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Mongolia: Where to from here?

30 April 2018

Using the EITI to further strengthen government systems is key to impact.

Now that Mongolia has been found to achieve at least satisfactory progress on all EITI requirements the key question on stakeholders’ lips is “Where to go from here?”

The USD 9.3bn in mining, oil and gas revenues collected over 11 years (2006-2016) tells an interesting story. Mongolia’s revenues have fluctuated significantly year to year. This is largely because they have increasingly relied on royalties which are based on production which is, in turn, heavily affected by commodity prices. 

Volatile revenues

In 2016, Mongolia depended on mining for a fifth of both GDP and government revenues and around 90% of export earnings. The economy has oscillated from repeated booms and busts over the country’s 28 years as a young democracy. In 2011, the country topped the world’s growth charts with 17.5% annual GDP growth. By 2017, Mongolia was undertaking its sixth IMF rescue package due to a fall in mineral commodity prices and investor sentiment.

Source: 2016 EITI Report summary data

Mongolia's EITI Data from 2006-2016 shows how extractives revenues returned to their pre-boom levels in 2016, while the economy had more than doubled:

Source: 2016 EITI Report summary data

Shifting revenue profile

A closer look at the underlying data yields more interesting insights. Non-tax revenues (such as royalties and dividends) increasingly replaced tax income as the primary driver of extractives revenues. Until 2012, this surge in non-tax revenues was driven by the tripling of coking coal and iron ore exports to China (over 2008-2011), rising international mineral prices and new production from large mining projects like Oyu Tolgoi.

Source: 2016 EITI Report summary data

From 2013, revenues in Mongolia were hit by lower commodity prices, a slump in Chinese demand and new rules curbing gold production in 2012-16. New large mining projects such as Oyu Tolgoi (which started production in 2013) have not yet brought in much tax revenues because of the period for offsetting project development costs against taxable income. However, they have significantly increased copper and gold royalties.

An open financial model of the Oyu Tolgoi mine by OpenOil (in 2017), based on public documents including EITI data, shows how there is likely to be a shift back towards tax revenues from around 2030:

Source: OpenOil open financial model of Oyu Tolgoi

From data to analytics

The access to EITI data has had other important impacts, including empowering citizen oversight.

In a country with over 600 new mining licenses awarded every year, the 2016 EITI Report found deviations from licensing procedures in 20% of cases examined. Amidst a temporary licensing freeze as a new government was formed in October 2017, these findings were timely. Combining data on calculations of subnational transfers in the 2016 EITI Report (pp.101-104) with the Finance Ministry’s portal for tracking transfer executions, any citizen can assess whether their provincial governments received their dues. Contracts, now available through the Open Society Forum’s extractives contracts portal, provide the key terms of agreements, including with local communities. The EITIM Data Portal (EITI Mongolia) allows mining communities to track companies’ social expenditures and direct payments to subnational governments, empowering them to monitor compliance with contractual obligations.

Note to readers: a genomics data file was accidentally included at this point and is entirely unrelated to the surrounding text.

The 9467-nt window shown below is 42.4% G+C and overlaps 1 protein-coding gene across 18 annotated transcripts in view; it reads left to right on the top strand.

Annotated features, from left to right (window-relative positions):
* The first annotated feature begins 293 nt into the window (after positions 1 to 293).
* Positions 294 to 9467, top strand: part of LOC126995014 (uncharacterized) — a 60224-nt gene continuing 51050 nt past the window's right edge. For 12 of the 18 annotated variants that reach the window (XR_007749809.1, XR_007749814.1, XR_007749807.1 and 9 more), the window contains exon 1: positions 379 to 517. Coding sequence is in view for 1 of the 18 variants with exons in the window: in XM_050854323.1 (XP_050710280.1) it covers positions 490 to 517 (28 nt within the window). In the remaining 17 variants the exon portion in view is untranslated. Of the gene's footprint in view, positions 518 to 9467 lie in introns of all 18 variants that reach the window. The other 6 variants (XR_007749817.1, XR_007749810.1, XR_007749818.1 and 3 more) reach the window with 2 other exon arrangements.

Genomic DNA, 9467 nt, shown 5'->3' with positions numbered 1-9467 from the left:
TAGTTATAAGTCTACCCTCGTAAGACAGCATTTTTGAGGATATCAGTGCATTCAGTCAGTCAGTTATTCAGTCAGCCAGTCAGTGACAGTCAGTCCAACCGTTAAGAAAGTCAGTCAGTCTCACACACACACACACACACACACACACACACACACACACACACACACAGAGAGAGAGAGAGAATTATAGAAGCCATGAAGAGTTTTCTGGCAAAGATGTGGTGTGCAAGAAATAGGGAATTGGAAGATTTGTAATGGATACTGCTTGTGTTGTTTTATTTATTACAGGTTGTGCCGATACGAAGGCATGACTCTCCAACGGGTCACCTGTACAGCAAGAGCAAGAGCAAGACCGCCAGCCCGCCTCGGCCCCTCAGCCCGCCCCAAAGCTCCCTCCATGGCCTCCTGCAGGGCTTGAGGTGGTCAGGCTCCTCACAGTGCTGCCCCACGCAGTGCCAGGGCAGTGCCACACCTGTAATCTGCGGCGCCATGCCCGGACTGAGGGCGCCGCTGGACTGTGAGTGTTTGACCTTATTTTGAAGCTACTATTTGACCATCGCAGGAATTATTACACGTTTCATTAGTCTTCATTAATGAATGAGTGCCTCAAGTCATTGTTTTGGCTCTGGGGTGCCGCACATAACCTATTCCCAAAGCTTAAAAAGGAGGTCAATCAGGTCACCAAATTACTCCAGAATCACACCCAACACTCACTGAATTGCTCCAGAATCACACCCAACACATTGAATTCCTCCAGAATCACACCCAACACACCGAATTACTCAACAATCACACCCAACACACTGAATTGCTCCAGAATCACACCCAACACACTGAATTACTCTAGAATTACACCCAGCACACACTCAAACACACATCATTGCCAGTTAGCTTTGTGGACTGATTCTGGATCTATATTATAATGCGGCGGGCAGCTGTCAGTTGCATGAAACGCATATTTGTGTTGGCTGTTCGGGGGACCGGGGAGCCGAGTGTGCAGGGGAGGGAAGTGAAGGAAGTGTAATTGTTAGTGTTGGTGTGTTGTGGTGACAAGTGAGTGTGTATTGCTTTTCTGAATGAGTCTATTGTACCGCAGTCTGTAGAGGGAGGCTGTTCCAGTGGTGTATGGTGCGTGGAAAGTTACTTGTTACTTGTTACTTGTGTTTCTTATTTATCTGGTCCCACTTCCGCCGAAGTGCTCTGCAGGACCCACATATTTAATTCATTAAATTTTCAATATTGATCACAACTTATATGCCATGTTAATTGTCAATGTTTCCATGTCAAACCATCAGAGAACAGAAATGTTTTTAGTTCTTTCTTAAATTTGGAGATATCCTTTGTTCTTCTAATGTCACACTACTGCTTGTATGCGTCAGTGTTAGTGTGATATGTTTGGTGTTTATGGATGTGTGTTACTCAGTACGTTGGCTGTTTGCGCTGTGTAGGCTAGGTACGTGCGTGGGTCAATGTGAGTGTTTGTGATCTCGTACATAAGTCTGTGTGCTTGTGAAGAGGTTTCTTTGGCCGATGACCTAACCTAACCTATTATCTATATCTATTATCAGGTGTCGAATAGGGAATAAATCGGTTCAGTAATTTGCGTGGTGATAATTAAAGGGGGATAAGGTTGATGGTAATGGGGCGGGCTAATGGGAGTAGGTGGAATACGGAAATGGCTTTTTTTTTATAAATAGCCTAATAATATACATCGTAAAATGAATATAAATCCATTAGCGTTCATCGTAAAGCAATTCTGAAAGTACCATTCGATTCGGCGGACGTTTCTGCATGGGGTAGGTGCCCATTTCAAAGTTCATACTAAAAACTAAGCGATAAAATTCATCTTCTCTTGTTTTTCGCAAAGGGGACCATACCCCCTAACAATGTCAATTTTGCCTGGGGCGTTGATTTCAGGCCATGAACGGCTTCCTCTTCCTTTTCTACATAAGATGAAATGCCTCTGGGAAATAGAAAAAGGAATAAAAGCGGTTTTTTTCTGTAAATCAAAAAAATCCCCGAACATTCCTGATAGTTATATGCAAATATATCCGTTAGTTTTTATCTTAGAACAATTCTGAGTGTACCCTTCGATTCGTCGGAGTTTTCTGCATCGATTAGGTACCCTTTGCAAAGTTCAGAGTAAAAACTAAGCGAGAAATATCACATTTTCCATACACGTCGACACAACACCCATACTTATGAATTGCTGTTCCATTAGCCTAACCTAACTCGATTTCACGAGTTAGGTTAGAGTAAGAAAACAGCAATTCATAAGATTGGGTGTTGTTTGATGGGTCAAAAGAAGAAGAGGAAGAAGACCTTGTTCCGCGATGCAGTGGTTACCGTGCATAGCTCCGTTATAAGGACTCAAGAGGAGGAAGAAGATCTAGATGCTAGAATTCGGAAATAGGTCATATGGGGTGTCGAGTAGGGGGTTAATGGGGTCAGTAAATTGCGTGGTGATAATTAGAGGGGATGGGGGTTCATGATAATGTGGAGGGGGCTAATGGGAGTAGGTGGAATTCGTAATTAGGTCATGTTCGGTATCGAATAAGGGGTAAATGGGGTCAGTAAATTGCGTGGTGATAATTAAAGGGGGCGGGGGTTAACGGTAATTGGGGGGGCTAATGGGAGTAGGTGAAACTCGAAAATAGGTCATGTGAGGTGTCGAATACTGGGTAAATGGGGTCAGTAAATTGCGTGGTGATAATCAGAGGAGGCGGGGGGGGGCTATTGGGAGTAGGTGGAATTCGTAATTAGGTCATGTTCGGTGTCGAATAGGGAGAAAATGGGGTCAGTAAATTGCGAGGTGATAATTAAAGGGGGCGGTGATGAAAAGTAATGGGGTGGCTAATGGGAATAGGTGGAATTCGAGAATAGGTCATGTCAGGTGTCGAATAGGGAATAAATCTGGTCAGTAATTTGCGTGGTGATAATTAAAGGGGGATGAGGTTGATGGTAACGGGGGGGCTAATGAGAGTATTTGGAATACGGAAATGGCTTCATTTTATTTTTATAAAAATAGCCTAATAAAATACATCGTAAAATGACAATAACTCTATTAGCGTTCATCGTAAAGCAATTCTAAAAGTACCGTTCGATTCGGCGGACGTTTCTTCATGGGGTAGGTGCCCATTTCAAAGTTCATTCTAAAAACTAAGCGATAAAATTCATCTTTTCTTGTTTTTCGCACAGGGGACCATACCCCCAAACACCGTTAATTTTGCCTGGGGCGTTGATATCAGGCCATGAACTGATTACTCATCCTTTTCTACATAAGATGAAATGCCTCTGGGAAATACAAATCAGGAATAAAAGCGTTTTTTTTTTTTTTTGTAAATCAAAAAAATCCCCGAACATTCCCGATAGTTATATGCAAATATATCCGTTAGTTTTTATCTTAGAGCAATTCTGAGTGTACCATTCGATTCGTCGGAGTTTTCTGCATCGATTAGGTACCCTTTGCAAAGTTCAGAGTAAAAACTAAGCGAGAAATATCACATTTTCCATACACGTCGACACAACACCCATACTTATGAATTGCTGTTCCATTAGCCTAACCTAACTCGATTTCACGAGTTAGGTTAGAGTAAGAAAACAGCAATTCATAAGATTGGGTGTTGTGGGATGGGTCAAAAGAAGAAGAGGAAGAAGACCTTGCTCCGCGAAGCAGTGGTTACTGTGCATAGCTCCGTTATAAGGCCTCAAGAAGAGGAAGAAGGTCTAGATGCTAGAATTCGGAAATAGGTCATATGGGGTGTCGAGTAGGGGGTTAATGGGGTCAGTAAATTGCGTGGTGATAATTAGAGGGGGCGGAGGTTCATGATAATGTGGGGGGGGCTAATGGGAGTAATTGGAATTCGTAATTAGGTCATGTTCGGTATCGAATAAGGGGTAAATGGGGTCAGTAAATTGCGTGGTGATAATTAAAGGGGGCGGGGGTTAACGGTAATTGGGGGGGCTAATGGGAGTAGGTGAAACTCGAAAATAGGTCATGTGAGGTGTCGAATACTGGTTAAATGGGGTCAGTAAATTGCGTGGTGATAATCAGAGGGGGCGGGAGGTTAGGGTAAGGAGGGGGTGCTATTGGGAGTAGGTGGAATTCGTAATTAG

Embedding transparency

Mongolia has started assessing the extent to which data required under the EITI Standard is already accessible from existing government and company systems or websites.

Preliminary findings are that around two-thirds of the information required to maintain this level of transparency is – or can easily be – available through existing systems (see list below).

The remaining information, mainly related to state-owned enterprises’ public reporting, may require more work to systematically disclose. EITI reporting will likely continue to focus on those key gaps in public information.

Less time spent on data collection should free up more time to focus on analysis.

Examples of existing systems in Mongolia

National Legal Centre

Operated by the Ministry of Justice and Internal Affairs.

The portal provides access to full-text of all laws, regulations and tax rules in Mongolia.

MRPAM cadastre

Operated by MRPAM.

The Computerized Mining Cadastre System provides near-complete information on all extractives licenses (company name, dates of award and expiry, commodities covered and coordinates).


Operated by MRPAM.

Portal provides geological data and exploration updates.


Extractives contracts portal

Operated by the Open Society Forum.

Portal provides full-text of 35 contracts (and 140 annotations) to date. Updated upon publication of new contracts.

EITIM Data Portal

Operated by EITI Mongolia. Portal integrates 11 years of EITI data on extractives revenues, alongside geo-tagged data on licenses, production and payments. Company payments reported online within three months of fiscal year-end through the eReporting system (see new case study here).

Glass accounts portal

Operated by the Government’s Cabinet Secretariat.

Portal provides details of all expenditures over USD 2500 by all government entities (including Ministries, agencies and state-owned enterprises).

Subnational transfer tracker

Operated by the Finance Ministry.

Portal tracks subnational transfers to aimags (provinces) and soums (districts). The 21 aimags upload information on fund allocations including description of projects, funding, clients, contractor, start and end dates.

Corporate reporting

By companies, including some state-owned enterprises.


Filings on the stock exchange and corporate websites provides some information, but not sufficiently disaggregated.